August 2016: Archives of Virology
Rokuro Hama
Oseltamivir is recommended for the treatment and prophylaxis of influenza in persons at higher risk for influenza complications such as individuals with diabetes, neuropsychiatric illnesses, and respiratory, cardiac, renal, hepatic or haematological diseases. However, a recent Cochrane review reported that reduction of antibody production, renal disorders, hyperglycaemia, psychiatric disorders, and QT prolongation may be related to oseltamivir use. The underlying mechanisms are reviewed. There is decisive evidence that administration of a clinically compatible dose of oseltamivir in mice challenged by a respiratory syncytial virus (RSV) that lacks a neuraminidase gene showed symptom-relieving effects and inhibition of viral clearance...
September 2016: Infectious Diseases
Carl J Heneghan, Igho Onakpoya, Mark A Jones, Peter Doshi, Chris B Del Mar, Rokuro Hama, Matthew J Thompson, Elizabeth A Spencer, Kamal R Mahtani, David Nunan, Jeremy Howick, Tom Jefferson
BACKGROUND: Neuraminidase inhibitors (NIs) are stockpiled and recommended by public health agencies for treating and preventing seasonal and pandemic influenza. They are used clinically worldwide. OBJECTIVES: To (1) describe the potential benefits and harms of NIs for influenza in all age groups by reviewing all clinical study reports (CSRs) of published and unpublished randomised, placebo-controlled trials and regulatory comments; and (2) determine the effect of oseltamivir (Tamiflu(®), Roche) treatment on mortality in patients with 2009A/H1N1 influenza...
May 2016: Health Technology Assessment: HTA
Jie Yang, Shuwen Liu, Lanying Du, Shibo Jiang
The entire life cycle of influenza virus involves viral attachment, entry, replication, and release. Previous studies have demonstrated that neuraminidase (NA) is an essential glycoprotein on the surface of influenza virus and that it is responsible for release of progeny virions from the host cell to infect new cells. However, recent studies have also suggested that NA may play other roles in the early stages of the viral life cycle, that is, viral attachment and entry. This review focuses on the new role of NA in the early stages of influenza life cycle and the corresponding development of novel NA inhibitors...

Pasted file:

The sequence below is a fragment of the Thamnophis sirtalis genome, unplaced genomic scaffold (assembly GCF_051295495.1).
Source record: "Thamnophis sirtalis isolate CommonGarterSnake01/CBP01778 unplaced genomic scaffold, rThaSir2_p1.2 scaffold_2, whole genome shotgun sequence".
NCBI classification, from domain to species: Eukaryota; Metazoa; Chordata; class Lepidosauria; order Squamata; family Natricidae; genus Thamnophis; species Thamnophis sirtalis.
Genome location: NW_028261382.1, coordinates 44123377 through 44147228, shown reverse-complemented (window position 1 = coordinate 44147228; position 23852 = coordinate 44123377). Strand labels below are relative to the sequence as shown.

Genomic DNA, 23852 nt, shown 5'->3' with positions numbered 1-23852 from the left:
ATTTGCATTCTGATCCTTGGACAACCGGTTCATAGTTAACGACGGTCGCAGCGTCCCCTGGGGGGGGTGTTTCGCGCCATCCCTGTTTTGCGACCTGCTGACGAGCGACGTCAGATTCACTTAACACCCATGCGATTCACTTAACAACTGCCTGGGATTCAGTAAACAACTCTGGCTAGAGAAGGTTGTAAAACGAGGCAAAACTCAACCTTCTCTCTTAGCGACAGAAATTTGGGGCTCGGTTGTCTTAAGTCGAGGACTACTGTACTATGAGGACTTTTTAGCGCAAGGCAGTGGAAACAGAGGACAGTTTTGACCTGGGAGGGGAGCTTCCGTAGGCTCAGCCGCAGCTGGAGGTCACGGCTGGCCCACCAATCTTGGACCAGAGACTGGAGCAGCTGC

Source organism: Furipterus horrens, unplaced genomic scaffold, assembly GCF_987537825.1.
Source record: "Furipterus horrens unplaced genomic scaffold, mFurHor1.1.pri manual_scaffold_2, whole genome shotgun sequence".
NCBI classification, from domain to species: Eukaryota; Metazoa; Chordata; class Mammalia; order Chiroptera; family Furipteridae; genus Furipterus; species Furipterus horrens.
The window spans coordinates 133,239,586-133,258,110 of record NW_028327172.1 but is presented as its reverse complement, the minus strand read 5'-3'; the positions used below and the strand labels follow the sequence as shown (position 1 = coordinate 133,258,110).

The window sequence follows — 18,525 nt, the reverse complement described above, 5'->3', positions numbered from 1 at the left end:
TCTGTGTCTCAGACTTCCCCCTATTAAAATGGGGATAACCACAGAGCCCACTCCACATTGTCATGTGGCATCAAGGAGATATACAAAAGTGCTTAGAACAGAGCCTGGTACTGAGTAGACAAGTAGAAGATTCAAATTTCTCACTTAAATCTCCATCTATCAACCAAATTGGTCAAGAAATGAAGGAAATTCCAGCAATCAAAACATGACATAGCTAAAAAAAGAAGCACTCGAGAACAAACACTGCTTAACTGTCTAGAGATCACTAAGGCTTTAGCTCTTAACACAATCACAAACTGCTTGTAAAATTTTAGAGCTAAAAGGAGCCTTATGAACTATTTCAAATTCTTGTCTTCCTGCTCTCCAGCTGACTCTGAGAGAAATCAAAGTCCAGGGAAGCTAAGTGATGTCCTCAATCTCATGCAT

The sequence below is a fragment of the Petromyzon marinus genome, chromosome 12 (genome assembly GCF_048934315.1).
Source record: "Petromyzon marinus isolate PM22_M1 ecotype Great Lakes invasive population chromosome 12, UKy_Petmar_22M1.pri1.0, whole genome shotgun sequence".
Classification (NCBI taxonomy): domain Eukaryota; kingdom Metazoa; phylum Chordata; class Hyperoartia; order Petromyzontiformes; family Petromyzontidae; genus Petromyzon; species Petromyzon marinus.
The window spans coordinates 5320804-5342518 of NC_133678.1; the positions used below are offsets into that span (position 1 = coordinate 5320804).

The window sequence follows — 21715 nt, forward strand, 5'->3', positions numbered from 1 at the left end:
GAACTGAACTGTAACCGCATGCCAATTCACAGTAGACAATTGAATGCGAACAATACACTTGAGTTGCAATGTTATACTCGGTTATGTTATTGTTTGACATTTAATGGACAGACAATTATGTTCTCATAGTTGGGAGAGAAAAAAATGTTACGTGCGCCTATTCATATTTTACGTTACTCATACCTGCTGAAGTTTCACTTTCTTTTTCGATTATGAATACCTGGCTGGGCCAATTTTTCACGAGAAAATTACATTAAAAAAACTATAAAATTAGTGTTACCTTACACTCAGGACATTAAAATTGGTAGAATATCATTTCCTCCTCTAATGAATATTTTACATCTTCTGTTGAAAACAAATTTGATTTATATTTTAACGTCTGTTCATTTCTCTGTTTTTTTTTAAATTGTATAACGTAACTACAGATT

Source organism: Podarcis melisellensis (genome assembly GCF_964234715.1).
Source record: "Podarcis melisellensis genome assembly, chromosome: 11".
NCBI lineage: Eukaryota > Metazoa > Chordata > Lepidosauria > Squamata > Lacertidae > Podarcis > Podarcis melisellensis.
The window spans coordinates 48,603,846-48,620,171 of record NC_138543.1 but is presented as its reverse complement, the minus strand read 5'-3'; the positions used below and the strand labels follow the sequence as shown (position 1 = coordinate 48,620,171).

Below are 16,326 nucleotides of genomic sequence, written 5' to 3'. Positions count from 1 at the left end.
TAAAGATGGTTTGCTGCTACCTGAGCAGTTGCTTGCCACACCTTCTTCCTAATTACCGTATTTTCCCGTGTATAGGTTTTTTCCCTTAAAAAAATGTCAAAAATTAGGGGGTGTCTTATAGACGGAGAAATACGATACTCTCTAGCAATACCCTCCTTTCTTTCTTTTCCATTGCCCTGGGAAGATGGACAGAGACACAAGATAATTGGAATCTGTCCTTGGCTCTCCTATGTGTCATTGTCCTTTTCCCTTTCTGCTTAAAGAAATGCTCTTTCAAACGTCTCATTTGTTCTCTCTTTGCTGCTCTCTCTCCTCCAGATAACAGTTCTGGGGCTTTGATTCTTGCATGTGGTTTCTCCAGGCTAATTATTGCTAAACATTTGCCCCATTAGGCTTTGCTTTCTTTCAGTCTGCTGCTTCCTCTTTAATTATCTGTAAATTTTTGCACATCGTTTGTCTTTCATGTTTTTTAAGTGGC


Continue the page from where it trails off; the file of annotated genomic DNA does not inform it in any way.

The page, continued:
July 2016: Reviews in Medical Virology
Fiona Haxho, Ronald J Neufeld, Myron R Szewczuk
Several of the growth factors and their receptor tyrosine kinases (RTK) such as epidermal growth factor (EGF), platelet-derived growth factor (PDGF), fibroblast growth factor (FGF), vascular endothelial growth factor (VEGF), nerve growth factor (NGF) and insulin are promising candidate targets for cancer therapy. Indeed, tyrosine kinase inhibitors (TKI) have been developed to target these growth factors and their receptors, and have demonstrated dramatic initial responses in cancer therapy. Yet, most patients ultimately develop TKI drug resistance and relapse...
March 27, 2016: Oncotarget
Amandine Scandolera, Ludivine Odoul, Stéphanie Salesse, Alexandre Guillot, Sébastien Blaise, Charlotte Kawecki, Pascal Maurice, Hassan El Btaouri, Béatrice Romier-Crouzet, Laurent Martiny, Laurent Debelle, Laurent Duca
Elastin, one of the longest-lived proteins, confers elasticity to tissues with high mechanical constraints. During aging or pathophysiological conditions such as cancer progression, this insoluble polymer of tropoelastin undergoes an important degradation leading to the release of bioactive elastin-derived peptides (EDPs), named elastokines. EDP exhibit several biological functions able to drive tumor development by regulating cell proliferation, invasion, survival, angiogenesis, and matrix metalloproteinase expression in various tumor and stromal cells...